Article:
In the Military
Hilo vets facility gets $2.3M boost for project
Gov. Linda Lingle has released nearly $2.3 million to build the new 95-bed Hilo Veterans Home facility which should be completed by summer 2007. The Big Island facility will provide both long-term care and adult day care services for Big Island veterans.
The $2.3 million will be added to the $7.7 million in state funds already appropriated to finance a feasibility study, planning and design, and demolition expenses to raze the old Hilo Hospital building. It will be matched by another $18.2 million in federal funds. Construction is expected to be completed by summer of 2007.
Petty Officer Larry Cummins, aviation mechanic with Patrol and Reconnaissance Wing Two at Kaneohe Bay, was awarded the Navy and Marine Corps Commendation Medal last month by Adm. Mike Mullens, chief of naval operations, for rescuing a 15-year-old girl who was trapped in her car that had gone off an Ala Wai Harbor pier on Jan. 14.
The 25th Infantry Division's 2nd Brigade Team will be among the first Stryker units which will get a version of the eight-wheeled, 19-ton vehicle that will be equipped with a 105 mm cannon.
Tripler Army Medical Center has honored Master Sgt. Thomas Wallsmith who had served at the Honolulu medical facility and was killed in Iraq last October by a roadside bomb. On Feb. 7, Tripler officials placed a plaque on the respiratory care wing of the hospital where Wallsmith, 39, served from 1997-99. Wallsmith was killed Oct. 26 when a roadside bomb detonated near his vehicle in Rustamiyah. He was serving as senior health care noncommissioned officer in the 3rd Forward Support Battalion of the Division Support Brigade of the 3rd Infantry Division at Fort Stewart, Ga.
The Congressional Quarterly reported this month that President Bush, in his 2007 budget, has requested $45 million to continue to develop and build miniature submarines -- the prototype now stationed at Pearl Harbor -- as part of the Special Operations Command. The report said that more than a half-billion dollars have been spent in the mini-sub program since it was started in 1994.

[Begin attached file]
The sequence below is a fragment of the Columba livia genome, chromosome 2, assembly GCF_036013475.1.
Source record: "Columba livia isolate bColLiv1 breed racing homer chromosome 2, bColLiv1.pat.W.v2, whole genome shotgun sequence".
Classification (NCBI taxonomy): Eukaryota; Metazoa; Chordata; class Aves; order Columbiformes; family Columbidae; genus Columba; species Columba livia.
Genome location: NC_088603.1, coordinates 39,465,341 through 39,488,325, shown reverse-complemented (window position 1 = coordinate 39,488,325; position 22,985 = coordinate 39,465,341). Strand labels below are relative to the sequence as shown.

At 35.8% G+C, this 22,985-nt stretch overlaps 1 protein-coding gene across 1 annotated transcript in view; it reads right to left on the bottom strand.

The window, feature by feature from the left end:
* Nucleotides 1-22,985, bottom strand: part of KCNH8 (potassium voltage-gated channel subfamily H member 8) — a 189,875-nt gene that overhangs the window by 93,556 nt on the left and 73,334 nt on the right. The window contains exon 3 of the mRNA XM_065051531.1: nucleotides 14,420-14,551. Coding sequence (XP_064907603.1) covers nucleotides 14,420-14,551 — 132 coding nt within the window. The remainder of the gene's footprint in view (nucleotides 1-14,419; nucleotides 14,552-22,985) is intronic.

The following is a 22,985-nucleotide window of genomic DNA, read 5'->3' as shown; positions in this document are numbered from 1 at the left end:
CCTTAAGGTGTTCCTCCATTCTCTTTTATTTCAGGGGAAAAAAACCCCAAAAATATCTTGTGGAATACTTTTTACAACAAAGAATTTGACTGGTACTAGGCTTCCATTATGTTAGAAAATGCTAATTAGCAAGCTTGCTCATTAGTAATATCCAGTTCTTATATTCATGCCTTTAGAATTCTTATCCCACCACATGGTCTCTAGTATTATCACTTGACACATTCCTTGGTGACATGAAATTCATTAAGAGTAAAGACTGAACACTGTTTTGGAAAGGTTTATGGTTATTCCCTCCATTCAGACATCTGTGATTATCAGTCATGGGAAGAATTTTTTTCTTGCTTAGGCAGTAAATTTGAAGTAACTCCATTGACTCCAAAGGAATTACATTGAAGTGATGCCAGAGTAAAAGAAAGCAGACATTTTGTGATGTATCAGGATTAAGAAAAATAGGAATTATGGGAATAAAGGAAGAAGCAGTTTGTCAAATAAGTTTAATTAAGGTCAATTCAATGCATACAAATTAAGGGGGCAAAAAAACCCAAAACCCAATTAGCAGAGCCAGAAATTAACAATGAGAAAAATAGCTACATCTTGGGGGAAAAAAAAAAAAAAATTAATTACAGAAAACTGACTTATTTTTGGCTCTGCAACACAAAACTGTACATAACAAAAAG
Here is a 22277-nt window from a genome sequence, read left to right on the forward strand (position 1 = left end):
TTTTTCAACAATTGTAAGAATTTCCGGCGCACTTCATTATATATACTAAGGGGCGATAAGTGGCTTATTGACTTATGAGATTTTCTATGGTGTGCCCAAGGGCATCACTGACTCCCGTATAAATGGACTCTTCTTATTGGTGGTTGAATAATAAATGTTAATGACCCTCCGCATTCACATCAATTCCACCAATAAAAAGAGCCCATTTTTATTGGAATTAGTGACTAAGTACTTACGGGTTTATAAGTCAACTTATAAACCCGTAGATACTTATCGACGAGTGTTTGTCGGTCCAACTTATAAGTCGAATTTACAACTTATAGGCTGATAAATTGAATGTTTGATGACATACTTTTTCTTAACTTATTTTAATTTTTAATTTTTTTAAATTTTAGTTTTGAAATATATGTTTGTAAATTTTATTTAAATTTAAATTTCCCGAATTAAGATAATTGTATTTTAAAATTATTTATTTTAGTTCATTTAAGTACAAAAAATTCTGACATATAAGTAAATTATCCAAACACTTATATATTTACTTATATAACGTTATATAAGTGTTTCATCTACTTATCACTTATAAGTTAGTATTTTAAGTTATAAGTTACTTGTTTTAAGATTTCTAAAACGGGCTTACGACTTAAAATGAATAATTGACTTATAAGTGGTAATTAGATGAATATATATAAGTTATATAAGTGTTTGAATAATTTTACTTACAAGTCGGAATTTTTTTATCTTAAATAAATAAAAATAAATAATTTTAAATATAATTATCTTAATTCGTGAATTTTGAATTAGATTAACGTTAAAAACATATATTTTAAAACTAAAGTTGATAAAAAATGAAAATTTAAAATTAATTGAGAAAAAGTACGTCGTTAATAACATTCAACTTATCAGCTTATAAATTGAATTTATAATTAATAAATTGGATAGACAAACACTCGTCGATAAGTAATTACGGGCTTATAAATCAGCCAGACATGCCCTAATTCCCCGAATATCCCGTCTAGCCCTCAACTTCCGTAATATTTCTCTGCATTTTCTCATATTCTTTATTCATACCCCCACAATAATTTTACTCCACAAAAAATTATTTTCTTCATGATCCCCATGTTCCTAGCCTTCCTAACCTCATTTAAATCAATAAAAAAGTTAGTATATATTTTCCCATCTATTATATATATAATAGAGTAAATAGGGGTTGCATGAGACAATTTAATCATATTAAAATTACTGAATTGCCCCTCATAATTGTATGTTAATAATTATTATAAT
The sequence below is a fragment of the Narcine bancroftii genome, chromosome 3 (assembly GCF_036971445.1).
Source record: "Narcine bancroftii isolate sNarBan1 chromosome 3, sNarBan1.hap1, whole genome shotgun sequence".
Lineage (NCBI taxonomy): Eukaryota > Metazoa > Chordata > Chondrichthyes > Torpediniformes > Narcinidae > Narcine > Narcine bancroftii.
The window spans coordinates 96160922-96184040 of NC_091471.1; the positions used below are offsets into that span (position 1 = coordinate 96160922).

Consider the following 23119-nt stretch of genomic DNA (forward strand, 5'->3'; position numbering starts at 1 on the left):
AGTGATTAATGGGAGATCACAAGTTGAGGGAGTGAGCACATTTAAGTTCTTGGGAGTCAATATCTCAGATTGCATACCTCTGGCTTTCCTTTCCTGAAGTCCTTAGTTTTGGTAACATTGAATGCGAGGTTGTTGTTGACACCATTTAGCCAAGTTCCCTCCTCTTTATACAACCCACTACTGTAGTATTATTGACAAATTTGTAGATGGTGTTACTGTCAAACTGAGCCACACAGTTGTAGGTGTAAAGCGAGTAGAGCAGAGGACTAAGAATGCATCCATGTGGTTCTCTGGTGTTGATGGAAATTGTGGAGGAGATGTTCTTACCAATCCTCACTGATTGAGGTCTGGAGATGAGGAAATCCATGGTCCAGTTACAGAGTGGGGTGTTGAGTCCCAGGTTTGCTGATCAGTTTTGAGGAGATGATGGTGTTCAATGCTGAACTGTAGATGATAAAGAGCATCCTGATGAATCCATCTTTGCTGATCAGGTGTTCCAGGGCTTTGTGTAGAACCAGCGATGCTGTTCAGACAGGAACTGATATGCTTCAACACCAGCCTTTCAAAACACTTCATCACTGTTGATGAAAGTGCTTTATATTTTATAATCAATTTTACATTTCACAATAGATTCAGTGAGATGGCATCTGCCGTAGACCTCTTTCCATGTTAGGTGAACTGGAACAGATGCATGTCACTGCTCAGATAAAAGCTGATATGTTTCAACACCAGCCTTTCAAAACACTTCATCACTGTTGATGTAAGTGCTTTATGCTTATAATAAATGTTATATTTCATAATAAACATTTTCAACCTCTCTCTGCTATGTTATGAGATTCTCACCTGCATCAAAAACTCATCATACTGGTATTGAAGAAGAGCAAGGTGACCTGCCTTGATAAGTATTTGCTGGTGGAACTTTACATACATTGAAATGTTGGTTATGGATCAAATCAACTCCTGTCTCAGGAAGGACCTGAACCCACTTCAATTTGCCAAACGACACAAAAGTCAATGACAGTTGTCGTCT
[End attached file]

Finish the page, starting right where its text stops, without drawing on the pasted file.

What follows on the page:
The Congressional Quarterly said the mini-sub, which was supposed to be used by Navy SEALs, suffered a setback in November after a suspicious noise developed in the submarine's propeller shaft during sea trials off Hawaii. The Pentagon canceled further purchases from Northrop Grumman until the prototype is perfected.
The Advanced SEAL Delivery System mini-sub is about 65 feet long with a beam of 7 feet -- slightly longer than and roughly the same shape as a semi-trailer -- and a displacement of about 60 tons. It can carry more than five, in addition to a two-person crew, who can enter and exit through an air lock in the belly. At sea, the vessel rides in a cradle on the afterdeck of a full-sized submarine.
But from the beginning the mini-sub has had problems. Its battery, which was supposed to save money as an off-the-shelf purchase, was replaced when it didn't work. The replacement battery has not been proven. In 2003, nearly a decade into the program, the Government Accountability Office reported that 13 of the submarine's 16 most important requirements had not been met, including goals for speed, depth, quietness and the ability to survive attack, the report said.
The sub's propeller made too much noise for its stealthy missions, the GAO said. The Pentagon testers' latest report said that trials show the sub is now hard to detect. But if the vessel is attacked, the report said, "results of modeling indicate there are problems with hull-mounted components and crew protection."
Spokeswoman Debbi McCallam told the Congressional Quarterly that since the prototype was delivered to Special Operations in 2000, Northrop Grumman "has a very good record of meeting schedule and operating within cost." The boat, she said, "has consistently performed well."
"In the Military" was compiled from wire reports and other sources by reporter Gregg K. Kakesako
, who covers military affairs for the Star-Bulletin. He can be reached by phone at 294-4075 or by e-mail at firstname.lastname@example.org